DevOps is about empowering people by building a culture of communication to inform and encourage decision making.
Break Brooks’ Law with a DevOps culture.
Jason published the sheets of this talk.
The importance of ‘why’ for software operations — Pavel Chunyayev (Levi9)
“Why?” is an important question, it’s answer is the purpose of the company. Before asking “what?” or “how?” first ask “why?”
Do not tell your employees what they should to or how they should to it. Situations can change; tomorrow will be different than today. But when the why—the vision—is known, people can improvise. They will not be able to do that (as effectively) if they were only told the what or how.
So start with the why, then the what and how.
You Don’t Belong Here: Dealing with Imposter Syndrome — Jody Wolfborn (Chef)
Imposter syndrome: anxiety that you don’t belong here and you’ll be exposed.
An estimated 70% of of people affected by imposter syndrome and not just in tech.
Some tips that might help you to overcome it:
- the bumps in the road help you grow, take those and go forward
- build an inner circle to support you, but pick carefully: you need them also to tell you what you can improve on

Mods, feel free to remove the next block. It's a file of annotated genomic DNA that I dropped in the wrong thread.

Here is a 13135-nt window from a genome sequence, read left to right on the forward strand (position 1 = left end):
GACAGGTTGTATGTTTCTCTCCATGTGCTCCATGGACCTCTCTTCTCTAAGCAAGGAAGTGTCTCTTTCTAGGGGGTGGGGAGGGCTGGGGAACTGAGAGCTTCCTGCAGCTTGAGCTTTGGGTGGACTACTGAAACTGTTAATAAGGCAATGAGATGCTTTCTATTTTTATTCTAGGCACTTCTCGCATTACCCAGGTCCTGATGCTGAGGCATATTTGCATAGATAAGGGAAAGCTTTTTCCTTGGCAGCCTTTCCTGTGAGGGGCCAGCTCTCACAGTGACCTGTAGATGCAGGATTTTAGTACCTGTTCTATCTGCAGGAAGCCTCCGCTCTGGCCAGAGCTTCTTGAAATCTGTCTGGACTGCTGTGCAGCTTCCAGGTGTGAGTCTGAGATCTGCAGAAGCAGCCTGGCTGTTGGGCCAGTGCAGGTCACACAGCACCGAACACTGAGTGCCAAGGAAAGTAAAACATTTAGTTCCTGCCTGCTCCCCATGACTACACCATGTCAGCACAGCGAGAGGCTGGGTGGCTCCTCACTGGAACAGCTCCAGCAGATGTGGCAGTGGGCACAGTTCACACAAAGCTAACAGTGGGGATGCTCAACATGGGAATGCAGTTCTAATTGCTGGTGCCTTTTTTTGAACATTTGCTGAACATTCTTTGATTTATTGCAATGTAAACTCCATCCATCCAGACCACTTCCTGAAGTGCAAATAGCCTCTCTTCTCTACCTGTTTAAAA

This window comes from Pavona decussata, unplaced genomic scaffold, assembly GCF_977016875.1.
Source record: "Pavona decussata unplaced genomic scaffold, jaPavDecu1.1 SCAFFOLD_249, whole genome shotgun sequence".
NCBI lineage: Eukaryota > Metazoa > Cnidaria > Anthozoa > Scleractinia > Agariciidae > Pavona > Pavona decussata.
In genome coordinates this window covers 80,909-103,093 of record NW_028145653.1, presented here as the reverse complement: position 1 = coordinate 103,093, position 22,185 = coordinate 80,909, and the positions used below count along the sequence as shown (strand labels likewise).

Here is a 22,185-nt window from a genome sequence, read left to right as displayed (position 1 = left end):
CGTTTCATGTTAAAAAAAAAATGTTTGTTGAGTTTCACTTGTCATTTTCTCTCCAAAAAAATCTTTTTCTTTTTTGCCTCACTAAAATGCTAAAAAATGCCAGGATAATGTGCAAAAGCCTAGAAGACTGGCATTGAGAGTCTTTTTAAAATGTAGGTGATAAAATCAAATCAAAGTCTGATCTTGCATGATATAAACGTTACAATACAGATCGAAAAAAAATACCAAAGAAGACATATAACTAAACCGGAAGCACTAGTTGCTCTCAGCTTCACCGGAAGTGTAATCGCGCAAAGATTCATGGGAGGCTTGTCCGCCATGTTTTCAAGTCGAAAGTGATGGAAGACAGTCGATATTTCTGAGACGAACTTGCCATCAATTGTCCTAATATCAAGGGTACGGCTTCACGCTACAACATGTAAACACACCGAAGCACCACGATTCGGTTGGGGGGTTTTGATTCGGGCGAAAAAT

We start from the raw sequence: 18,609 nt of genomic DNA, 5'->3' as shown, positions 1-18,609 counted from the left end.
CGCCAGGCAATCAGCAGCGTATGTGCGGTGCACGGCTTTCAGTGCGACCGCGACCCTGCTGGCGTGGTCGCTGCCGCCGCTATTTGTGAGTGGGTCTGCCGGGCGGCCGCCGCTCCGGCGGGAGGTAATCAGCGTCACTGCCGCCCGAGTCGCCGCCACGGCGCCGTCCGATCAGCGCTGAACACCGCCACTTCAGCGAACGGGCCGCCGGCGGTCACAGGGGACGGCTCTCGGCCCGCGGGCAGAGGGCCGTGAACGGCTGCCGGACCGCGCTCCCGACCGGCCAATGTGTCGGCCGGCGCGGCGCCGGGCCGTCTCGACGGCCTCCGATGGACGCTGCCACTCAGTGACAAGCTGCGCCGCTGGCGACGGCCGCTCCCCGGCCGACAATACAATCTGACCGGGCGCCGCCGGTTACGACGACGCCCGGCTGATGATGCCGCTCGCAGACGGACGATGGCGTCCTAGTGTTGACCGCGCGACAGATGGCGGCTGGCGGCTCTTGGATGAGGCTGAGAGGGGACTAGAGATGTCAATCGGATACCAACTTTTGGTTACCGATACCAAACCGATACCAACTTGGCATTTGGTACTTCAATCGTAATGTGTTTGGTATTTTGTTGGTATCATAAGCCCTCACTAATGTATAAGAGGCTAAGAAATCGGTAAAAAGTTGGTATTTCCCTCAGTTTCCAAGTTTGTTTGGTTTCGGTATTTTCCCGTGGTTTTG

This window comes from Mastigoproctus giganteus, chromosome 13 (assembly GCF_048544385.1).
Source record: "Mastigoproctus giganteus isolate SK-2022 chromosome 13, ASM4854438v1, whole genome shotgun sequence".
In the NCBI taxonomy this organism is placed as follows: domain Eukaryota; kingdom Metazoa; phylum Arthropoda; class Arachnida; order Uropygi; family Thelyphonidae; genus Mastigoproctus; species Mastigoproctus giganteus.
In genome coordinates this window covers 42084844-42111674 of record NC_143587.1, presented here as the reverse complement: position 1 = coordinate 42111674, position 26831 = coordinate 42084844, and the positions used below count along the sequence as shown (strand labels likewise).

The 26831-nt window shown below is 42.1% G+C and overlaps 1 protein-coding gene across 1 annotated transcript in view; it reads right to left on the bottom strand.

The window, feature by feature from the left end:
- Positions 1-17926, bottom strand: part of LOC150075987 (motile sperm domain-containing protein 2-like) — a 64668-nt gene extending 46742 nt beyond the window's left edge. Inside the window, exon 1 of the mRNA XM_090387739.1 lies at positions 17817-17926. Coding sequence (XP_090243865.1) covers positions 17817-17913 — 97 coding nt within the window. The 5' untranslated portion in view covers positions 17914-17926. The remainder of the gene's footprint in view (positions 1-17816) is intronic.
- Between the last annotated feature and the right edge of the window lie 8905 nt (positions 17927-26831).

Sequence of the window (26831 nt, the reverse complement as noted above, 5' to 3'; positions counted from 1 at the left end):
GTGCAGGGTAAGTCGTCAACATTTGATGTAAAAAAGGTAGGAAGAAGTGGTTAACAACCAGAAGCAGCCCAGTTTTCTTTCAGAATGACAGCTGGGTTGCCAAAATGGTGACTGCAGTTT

- know what triggers your imposter syndrome
- listen to your body: if you feel unhealthy it is easier to get depressed
Be aware that someone else might also suffer from it, so be careful with what you say. What triggers imposter syndrome for you, might also trigger it for others.
You are not alone!
You might not be perfect, but you can be good!
Document Writing in CI Environment — Takahiko Ito
Software engineers write many documents (manuals, technical books, etc). To assist them, Takahiko created RedPen.
RedPen is a documentation checker. It can check, for instance, the aforementioned documents, but also commit messages.
The software can detect problems in the input, like long sentences, sentences starting with a lower case letter and incorrect spelling. The user can configure which checks should be performed.
It has integration for a bunch of editors and can parse (amongst others) Markdown, AsciiDoc and LaTeX.
RedPen can become a part of your CI, e.g by using TravisCI.
For more information see http://redpen.cc.